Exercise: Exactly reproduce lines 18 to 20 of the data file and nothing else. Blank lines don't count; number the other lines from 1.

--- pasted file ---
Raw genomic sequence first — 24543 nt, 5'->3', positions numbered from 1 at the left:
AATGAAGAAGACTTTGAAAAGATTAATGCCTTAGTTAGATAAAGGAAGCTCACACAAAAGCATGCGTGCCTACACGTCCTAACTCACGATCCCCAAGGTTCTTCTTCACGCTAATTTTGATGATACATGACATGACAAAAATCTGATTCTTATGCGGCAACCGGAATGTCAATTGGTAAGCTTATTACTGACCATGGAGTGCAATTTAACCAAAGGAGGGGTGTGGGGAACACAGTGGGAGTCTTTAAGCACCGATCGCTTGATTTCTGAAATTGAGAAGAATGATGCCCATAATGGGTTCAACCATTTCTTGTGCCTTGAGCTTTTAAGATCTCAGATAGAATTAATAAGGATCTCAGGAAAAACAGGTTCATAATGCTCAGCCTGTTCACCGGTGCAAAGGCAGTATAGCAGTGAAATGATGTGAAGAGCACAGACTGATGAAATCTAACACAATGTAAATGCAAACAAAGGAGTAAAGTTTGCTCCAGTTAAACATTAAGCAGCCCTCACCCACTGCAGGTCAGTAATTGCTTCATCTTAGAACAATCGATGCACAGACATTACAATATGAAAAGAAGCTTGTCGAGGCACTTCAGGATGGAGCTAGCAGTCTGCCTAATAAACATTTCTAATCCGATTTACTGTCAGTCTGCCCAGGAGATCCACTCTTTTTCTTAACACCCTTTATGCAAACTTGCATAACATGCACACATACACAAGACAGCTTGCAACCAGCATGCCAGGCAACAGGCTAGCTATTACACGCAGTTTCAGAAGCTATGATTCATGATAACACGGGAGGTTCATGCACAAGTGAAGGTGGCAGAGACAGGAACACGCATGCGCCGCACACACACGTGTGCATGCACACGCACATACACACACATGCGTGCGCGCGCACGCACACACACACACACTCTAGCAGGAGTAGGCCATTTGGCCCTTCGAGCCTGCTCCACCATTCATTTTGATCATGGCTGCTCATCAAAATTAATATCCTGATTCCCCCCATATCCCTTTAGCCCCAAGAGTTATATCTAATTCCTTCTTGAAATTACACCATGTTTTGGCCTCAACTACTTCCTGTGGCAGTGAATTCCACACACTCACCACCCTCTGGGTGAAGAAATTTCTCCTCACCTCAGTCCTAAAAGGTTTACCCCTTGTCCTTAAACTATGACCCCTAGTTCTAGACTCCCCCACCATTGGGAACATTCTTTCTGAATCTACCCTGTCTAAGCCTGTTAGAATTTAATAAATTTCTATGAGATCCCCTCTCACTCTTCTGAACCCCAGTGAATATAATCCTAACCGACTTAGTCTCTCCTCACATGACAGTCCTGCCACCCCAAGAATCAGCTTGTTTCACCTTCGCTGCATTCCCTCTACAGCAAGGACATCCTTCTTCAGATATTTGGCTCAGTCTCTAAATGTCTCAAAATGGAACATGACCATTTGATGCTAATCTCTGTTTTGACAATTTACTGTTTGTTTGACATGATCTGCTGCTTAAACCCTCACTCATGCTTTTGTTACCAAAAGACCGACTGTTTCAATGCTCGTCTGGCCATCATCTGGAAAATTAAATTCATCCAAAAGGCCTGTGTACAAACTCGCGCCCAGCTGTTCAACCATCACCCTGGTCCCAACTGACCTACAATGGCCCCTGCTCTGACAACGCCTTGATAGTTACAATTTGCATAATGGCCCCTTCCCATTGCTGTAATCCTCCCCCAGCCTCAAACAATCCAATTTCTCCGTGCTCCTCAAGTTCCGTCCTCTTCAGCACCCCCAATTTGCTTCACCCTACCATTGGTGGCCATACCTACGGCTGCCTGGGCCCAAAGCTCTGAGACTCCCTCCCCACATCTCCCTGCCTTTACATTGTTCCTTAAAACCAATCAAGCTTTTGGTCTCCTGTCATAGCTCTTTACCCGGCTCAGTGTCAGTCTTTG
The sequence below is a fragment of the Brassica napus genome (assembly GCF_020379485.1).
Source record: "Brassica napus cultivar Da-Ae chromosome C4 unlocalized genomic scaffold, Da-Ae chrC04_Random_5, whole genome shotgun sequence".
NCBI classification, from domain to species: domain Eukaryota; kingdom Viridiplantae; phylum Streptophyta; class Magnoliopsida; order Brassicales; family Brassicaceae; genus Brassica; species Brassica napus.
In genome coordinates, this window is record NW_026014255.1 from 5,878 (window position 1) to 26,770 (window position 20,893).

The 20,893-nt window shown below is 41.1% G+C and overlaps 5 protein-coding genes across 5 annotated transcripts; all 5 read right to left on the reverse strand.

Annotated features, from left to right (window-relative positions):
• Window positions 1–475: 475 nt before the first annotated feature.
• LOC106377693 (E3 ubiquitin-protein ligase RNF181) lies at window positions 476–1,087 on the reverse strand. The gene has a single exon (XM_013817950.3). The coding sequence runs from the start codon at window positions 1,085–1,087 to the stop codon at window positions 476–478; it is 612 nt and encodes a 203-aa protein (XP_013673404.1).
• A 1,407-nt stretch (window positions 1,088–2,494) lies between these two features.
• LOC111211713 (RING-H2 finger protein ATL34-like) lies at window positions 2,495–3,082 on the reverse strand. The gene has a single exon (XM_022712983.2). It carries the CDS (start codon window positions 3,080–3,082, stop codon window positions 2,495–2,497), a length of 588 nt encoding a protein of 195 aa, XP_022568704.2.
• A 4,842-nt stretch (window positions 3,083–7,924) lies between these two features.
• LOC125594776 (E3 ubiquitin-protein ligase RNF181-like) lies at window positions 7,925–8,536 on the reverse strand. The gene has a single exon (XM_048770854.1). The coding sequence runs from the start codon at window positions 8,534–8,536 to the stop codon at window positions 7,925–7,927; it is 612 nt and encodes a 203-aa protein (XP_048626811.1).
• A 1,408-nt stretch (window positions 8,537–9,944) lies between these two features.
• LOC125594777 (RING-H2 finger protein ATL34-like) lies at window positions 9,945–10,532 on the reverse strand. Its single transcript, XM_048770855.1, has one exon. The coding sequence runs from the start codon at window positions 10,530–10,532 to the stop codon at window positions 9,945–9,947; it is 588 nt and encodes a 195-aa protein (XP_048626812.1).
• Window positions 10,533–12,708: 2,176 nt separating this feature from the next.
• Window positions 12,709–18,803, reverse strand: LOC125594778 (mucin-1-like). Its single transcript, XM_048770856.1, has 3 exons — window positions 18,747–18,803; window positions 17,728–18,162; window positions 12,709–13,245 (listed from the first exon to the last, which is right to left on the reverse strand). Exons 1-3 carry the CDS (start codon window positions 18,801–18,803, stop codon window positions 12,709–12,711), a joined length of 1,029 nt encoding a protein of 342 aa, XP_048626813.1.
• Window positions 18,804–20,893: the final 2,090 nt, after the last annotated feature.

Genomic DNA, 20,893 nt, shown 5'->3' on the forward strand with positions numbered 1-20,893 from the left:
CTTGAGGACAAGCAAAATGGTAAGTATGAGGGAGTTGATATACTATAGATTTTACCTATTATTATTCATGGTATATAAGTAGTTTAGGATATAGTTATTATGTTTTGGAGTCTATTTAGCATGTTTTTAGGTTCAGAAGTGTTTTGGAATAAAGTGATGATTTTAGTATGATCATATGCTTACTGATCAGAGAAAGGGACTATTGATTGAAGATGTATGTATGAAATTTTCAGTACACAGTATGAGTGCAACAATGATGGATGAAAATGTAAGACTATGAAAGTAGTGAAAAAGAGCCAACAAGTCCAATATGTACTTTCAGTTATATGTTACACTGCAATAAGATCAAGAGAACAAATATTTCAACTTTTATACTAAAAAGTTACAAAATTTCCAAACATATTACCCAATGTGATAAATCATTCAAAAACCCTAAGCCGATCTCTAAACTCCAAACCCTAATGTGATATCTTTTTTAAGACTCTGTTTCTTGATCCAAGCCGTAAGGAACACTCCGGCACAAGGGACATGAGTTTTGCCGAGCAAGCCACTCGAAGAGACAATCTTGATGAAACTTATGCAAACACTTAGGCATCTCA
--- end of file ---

• Window positions 12,709–18,803, reverse strand: LOC125594778 (mucin-1-like). Its single transcript, XM_048770856.1, has 3 exons — window positions 18,747–18,803; window positions 17,728–18,162; window positions 12,709–13,245 (listed from the first exon to the last, which is right to left on the reverse strand). Exons 1-3 carry the CDS (start codon window positions 18,801–18,803, stop codon window positions 12,709–12,711), a joined length of 1,029 nt encoding a protein of 342 aa, XP_048626813.1.
• Window positions 18,804–20,893: the final 2,090 nt, after the last annotated feature.

Genomic DNA, 20,893 nt, shown 5'->3' on the forward strand with positions numbered 1-20,893 from the left: